“A-A-AHHH!” I screamed, swatting away a hairy black dot with eight legs. Oh, it’s just another spider.
“C-c-curse you!” I yelled at it, trying to sound brave. Who was I trying to fool by yelling at something so small?
My house is an old Victorian, sturdy and musty. The rooms are cold and smell of year-old laundry. I am 18 years old and live alone. My parents died in a car crash four years ago, and I miss them dearly. I have been afraid to step outside the house since then. I am petrified that if I ever leave the house, every single thing would have the potential to kill me. I imagine the outside world to be ugly and mean compared to my fragile and precious life. I hate living in fear, but I hate the thought of death even more.
My name is Nel, but everyone in town calls me Nervous Nelly because I stutter. I wish I was not so nervous. Truth is, I do not have any friends. I sometimes wish there was someone else out there who understood my loneliness, but who would, in this town full of hoodlums and rascals?
One day, however, a mysterious man showed up at my doorstep, and my life changed forever. He knocked on my door. He extended his slender arm and said, “Here, try this.”
I looked at the man skeptically. He was standing in front of a large white truck that was blaring a cheery jingle. He was dressed in a black suit and a red tie. The way he looked kind of reminded me of my father, and his soothing voice sounded like my mother’s. I bit my lip and tried to fight back tears from this thought.
The object in his hand was a red- and white- striped cylinder with a handle. Inside there were two bright pink globs of something I could not recognize. I cringed. What if this thing was poisoned? But the man’s eyes looked so warm, and his smile genuine. It was nice, yet almost too nice for someone from Winter Lane. Even so, maybe it couldn’t hurt to reach out and take the object from him. This could be a bad idea, but what if it wasn’t?
I hesitantly took the object from his hand. I wasn’t sure what to do with it. He noticed me glaring and squinting at it like it was some kind of foreign animal.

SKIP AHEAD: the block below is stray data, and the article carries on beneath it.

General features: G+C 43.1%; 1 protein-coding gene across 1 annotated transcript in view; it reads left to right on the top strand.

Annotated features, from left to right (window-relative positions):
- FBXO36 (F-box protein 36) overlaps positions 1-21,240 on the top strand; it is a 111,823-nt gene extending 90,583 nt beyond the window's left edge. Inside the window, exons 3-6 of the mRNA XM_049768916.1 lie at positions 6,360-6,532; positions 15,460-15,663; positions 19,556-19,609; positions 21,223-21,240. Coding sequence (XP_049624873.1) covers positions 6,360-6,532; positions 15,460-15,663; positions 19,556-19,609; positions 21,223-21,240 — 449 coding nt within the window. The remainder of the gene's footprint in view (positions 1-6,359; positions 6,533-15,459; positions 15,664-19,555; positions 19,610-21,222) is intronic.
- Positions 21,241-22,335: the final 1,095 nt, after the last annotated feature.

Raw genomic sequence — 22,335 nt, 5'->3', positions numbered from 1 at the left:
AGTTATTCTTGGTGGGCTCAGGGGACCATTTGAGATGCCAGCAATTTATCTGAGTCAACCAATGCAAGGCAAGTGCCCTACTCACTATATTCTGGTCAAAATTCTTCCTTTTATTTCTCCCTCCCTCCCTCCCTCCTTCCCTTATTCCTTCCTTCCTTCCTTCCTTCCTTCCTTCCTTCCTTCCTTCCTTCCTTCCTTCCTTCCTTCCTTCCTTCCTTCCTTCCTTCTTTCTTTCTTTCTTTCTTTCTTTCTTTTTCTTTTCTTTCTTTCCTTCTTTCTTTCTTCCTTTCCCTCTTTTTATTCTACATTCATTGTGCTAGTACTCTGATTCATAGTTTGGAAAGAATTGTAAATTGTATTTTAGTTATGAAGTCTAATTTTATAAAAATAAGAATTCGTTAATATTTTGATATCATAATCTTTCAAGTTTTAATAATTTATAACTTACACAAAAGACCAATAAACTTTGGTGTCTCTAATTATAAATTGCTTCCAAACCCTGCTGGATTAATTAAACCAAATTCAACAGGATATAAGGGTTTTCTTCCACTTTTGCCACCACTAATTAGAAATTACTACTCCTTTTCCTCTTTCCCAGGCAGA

He laughed gleefully and said, “You taste it. With your tongue. Like this.”
He brought the cup to his lips and stuck out his tongue to lick the top of the unidentifiable glob.
“See, it’s not poisonous,” he reassured me.
It was like he had read my mind. I cautiously stuck out my tongue and tasted the odd ball of pink. It was creamy and sweet. It tasted like the strawberries I had picked with mom and dad every summer, back when they were alive. I wanted to cry, but at the same time, I couldn’t help but smile.
“You like it, huh? It’s called ice cream.”
Mmm … ice cream. I had never heard of it before, but I liked it. I really did. It was the first time I genuinely felt … happy.
“Th-th-thanks, sir!” I said, and then he was gone. It was like I had dreamed him up, but the taste of strawberries still lingered on my lips. A tear of happiness came to my eye.
Now I heard the sound of foot steps. I ran back into the house and up to my sanctuary. I peeked out the window and saw a boy. This was not the first time. Everyday at high noon, this boy looked up at my window. A Peeping Tom of sorts. I wonder who this boy was. Was he lonely too?
On this particular day, I did the unthinkable. I tapped on the window. The boy stood there looking right at me, emotionless. I slowly lifted my hand and waved. Much to my surprise, he waved back.
I unlatched the window and stuck my head out, calling, “Hey! D-do you want to c-come inside?”
The boy shrugged and left. Had I scared him off? I heard a knock on the door, and I ran downstairs, smoothing out my dress. I cautiously opened the door, and on the other side stood the boy.
He waved. He seemed kind enough.
“H-h-hi” I managed.
“Do you want to have some ice cream?”
He shook his head no.
“Come on, you’ll like it,” I said.
He ran away. Strange boy. I think I just blew my first chance at having a friend.
But, I had talked to someone, and it didn’t kill me. That was progress. I smiled.